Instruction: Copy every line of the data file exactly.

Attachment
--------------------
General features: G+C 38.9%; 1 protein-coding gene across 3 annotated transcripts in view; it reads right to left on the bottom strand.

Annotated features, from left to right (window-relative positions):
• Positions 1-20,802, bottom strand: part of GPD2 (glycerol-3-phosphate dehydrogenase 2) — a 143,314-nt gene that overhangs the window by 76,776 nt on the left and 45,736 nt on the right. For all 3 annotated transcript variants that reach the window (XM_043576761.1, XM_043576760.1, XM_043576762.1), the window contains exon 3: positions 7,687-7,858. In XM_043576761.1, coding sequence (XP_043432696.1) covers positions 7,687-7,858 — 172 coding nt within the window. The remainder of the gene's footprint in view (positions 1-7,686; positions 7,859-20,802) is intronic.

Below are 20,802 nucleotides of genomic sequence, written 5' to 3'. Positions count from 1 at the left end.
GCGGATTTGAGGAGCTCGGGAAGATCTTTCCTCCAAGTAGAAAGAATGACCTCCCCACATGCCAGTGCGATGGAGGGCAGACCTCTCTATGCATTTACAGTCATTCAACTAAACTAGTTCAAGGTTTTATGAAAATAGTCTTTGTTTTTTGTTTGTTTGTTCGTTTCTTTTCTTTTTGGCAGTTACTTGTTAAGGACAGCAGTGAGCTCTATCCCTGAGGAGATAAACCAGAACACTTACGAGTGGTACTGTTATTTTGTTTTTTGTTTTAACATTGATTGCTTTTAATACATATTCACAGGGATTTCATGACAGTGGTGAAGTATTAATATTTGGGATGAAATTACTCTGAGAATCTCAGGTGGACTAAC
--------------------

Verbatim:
General features: G+C 38.9%; 1 protein-coding gene across 3 annotated transcripts in view; it reads right to left on the bottom strand.

Annotated features, from left to right (window-relative positions):
• Positions 1-20,802, bottom strand: part of GPD2 (glycerol-3-phosphate dehydrogenase 2) — a 143,314-nt gene that overhangs the window by 76,776 nt on the left and 45,736 nt on the right. For all 3 annotated transcript variants that reach the window (XM_043576761.1, XM_043576760.1, XM_043576762.1), the window contains exon 3: positions 7,687-7,858. In XM_043576761.1, coding sequence (XP_043432696.1) covers positions 7,687-7,858 — 172 coding nt within the window. The remainder of the gene's footprint in view (positions 1-7,686; positions 7,859-20,802) is intronic.

Below are 20,802 nucleotides of genomic sequence, written 5' to 3'. Positions count from 1 at the left end.
GCGGATTTGAGGAGCTCGGGAAGATCTTTCCTCCAAGTAGAAAGAATGACCTCCCCACATGCCAGTGCGATGGAGGGCAGACCTCTCTATGCATTTACAGTCATTCAACTAAACTAGTTCAAGGTTTTATGAAAATAGTCTTTGTTTTTTGTTTGTTTGTTCGTTTCTTTTCTTTTTGGCAGTTACTTGTTAAGGACAGCAGTGAGCTCTATCCCTGAGGAGATAAACCAGAACACTTACGAGTGGTACTGTTATTTTGTTTTTTGTTTTAACATTGATTGCTTTTAATACATATTCACAGGGATTTCATGACAGTGGTGAAGTATTAATATTTGGGATGAAATTACTCTGAGAATCTCAGGTGGACTAAC